The Flash Hunt

Turkey hunting is about patience and confidence. You have to be confident that no matter how long you’ve been calling, listening, walking, hiking, wading, and sometimes crawling, just around the next bend your entire hunt can change. Likewise, patience fights discouragement by reminding us that every hunt will not end with a trigger pull. With that said, there are those magical moments when a half hour after we climb out of the truck we are walking back out with a shotgun containing two shells in our left hand and a gobbler over our right shoulder. The flash hunt, as many in the brotherhood like to call it, is the rare, but oh so sweet experience when five shot flies and feathers flop with little or no effort, energy, and last but not least, patience. These short flashes of success tend to make up for all those days when the mosquitoes are blood thirsty, the hills are steep, and birds are silent or all together missing in action.

A flash hunt I experienced with a buddy last week during the first few days of the Alabama season reminded me of a few things worth noting, especially if I’d like more flash in my future. First, flash hunts don’t happen where there are no turkeys. Even those mornings when everything seems to come together depend greatly on having huntable populations of birds in a given area. I’m sure somewhere there is a guy who will stumble upon the only gobbler within five miles of his lease who happens to also be lonely and love sick. But this is, at best, very rare. My friend, Brandon McHugh from Selma, Alabama knew the land we were hunting well and had pinpointed within a few acres exactly where the birds would be roosted. Lesson? Scouting and knowing where the birds are increase your likelihood of a flash hunt.

Second, if we are honest, most flash hunts depend on a just a few things going our way. Brandon and I walked into a beautiful hardwood flat about fifty yards wide, sandwiched perfectly between an agricultural field and a respectable creek on its way to the Cahaba River. Even in the moonlight, the moment our boots hit leaves I noticed the scratching everywhere. Brandon, knowing how turkey hunters think, could tell I was getting nervous. The woods are still winter naked and I did not like tromping in an area full of birds that was so open. He assured me that they always roosted about 300 yards down the flat, so we eased closer. Arriving at the edge of the “red zone” we decided to go ahead and set out the strutter decoy and I tucked a hen decoy right up under it since we’d already seen some breeding on previous hunts. We nestled down at the base of a big dark oak and waited for the birds to wake up. We were caught off guard when a jake half gobbled 40 yards behind us just over the creek. How in the world he did not see us I’ll never know. Next a deep long gobble fired back in the direction from which we came. We had to have walked right under him. At least nine out of 10 times those turkeys would have spooked, but for some reason they didn’t. Lesson? Sometimes things just work out. Why is this lesson worth noting? I’ll tell you why. Because often they don’t work out and in those moments when you have messed up royally and your hunt is over be mindful that it is not always that way. Like most things worth pursuing, turkey hunting rewards us just enough to keep us coming back.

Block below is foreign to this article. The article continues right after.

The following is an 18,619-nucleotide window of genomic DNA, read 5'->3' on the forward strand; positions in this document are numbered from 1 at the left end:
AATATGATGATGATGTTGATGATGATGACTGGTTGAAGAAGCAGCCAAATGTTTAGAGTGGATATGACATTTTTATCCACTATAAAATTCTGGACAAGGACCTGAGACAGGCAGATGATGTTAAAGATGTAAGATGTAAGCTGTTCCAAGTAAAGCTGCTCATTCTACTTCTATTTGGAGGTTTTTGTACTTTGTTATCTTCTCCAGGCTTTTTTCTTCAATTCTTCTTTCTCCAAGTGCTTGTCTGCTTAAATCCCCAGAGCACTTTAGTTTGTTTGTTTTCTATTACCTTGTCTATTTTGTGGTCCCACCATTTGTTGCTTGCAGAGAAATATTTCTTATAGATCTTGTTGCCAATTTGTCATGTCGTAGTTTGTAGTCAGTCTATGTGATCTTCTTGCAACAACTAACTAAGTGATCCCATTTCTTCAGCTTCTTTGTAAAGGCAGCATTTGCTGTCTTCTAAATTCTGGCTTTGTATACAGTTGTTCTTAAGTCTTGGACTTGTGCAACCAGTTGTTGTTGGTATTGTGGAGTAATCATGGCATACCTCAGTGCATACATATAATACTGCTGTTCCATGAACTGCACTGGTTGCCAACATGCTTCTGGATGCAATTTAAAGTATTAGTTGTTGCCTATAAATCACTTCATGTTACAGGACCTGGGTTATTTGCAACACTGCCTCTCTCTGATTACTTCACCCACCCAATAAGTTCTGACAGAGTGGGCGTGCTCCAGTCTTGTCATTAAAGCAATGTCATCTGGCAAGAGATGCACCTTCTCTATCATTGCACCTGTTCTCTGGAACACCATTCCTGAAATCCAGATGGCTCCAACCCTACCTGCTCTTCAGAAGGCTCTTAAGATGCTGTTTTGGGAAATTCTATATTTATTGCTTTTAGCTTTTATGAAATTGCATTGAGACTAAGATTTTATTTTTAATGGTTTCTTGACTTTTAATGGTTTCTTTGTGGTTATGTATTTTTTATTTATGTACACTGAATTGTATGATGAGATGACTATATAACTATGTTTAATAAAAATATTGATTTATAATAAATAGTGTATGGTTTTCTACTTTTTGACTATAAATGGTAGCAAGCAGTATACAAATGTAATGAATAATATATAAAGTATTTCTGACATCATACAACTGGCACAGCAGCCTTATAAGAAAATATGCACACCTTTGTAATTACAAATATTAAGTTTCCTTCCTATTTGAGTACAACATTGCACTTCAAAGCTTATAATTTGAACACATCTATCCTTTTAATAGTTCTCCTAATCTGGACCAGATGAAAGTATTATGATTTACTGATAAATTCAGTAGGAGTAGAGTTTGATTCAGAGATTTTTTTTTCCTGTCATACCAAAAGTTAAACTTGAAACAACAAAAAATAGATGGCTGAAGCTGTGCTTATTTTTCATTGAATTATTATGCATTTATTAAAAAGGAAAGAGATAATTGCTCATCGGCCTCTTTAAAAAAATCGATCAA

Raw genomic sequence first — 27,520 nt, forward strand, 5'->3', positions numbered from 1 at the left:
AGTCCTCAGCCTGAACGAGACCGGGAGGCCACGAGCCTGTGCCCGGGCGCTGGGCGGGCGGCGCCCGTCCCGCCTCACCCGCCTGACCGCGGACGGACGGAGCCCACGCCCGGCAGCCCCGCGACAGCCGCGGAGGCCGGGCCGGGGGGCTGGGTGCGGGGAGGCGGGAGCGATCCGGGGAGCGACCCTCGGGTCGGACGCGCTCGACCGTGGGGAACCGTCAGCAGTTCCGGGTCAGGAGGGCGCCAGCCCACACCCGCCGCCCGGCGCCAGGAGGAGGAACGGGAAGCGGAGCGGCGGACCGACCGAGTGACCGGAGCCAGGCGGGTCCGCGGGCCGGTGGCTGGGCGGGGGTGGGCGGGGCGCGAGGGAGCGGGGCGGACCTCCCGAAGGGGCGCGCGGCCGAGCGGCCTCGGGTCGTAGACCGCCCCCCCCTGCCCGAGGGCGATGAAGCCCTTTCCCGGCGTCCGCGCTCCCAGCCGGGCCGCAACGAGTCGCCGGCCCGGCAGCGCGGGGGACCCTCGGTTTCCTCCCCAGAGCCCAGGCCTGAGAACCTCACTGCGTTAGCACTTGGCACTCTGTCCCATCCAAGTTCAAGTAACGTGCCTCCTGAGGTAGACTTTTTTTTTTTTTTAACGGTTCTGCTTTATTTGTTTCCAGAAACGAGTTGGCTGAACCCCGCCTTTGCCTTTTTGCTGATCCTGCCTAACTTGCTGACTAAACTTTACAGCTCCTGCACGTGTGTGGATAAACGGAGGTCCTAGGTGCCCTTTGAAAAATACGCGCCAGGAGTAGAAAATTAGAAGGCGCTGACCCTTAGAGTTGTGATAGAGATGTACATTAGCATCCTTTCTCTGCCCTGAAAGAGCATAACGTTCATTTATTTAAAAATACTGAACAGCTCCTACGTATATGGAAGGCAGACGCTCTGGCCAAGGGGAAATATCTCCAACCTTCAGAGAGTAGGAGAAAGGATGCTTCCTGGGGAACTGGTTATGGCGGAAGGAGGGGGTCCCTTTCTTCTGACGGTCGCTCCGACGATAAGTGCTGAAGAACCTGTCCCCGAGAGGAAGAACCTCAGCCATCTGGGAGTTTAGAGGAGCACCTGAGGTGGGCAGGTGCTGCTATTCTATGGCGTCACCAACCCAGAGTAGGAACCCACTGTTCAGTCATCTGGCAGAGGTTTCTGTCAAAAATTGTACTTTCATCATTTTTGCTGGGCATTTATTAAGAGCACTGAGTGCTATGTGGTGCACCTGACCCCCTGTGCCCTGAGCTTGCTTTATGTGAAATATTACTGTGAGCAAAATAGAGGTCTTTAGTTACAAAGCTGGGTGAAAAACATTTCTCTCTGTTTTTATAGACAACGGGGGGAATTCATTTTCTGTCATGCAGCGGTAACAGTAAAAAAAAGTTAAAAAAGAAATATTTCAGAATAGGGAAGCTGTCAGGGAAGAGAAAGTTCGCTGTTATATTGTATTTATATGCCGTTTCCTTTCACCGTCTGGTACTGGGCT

Finally, even flash hunts require restraint and patience. With no calls in our mouths, face masks down, and guns laid in our lap we went into slow motion mode. As if I wasn’t nervous enough, when a hen started soft yelping near the jake, I knew we were toast. We couldn’t call, move, and I was even trying not blink. What did we do? The only thing we could do, nothing, and doing nothing was the difference maker. The third and fourth gobblers to sound off were actually where we expected all the birds to be. The jake and hen on our shoulders made calling risky. Even light clucks or yelps were not going to work until they flew down and lost their tree top perspective. The longbeards down the creek gobbled three more times but the last one sounded suspiciously low. I whispered to Brandon that I thought they may have pitched down. Worst case scenario all the birds join them, they move off, and we let them go until we have the cover and ability to call them back. Best case scenario…well that’s why this is a flash hunt. Apparently, our friend the jake and his little sister were all they needed. I looked down the flat to my left and smiled when I saw a dark circle with a white head in the center marching our way. The blob became two blobs and as they got closer and daylight reached further into the timber I made out full fans and long beards.   While I was peering at them they spied the strutter and it sealed their fate. I whispered to Brandon that our brothers had arrived. Sitting on my right gave him no shot so we quickly decided that I would shoot the strutter and then get small. I squeezed off the shot, flipping number one. As I leaned back out of Brandon’s way, in an instant, he swung around and picked up number two, who had jumped, landed, and was on his way out but had made the mistake of stopping to take one last look at his compadre. My buddy’s red dot found a white head and two gobblers were down before most birds had left the tree. Lesson? The restraint to do nothing kept us in the middle of the action. So, even flash hunts require short bursts of patience.

If it’s any consolation, the rest of my week hunting my home state before returning to my current home in South Carolina was not nearly as eventful. Gobblers with lots of hens filled my mornings and we all know how that usually goes. But my early season flash hunt was just enough to keep me coming back.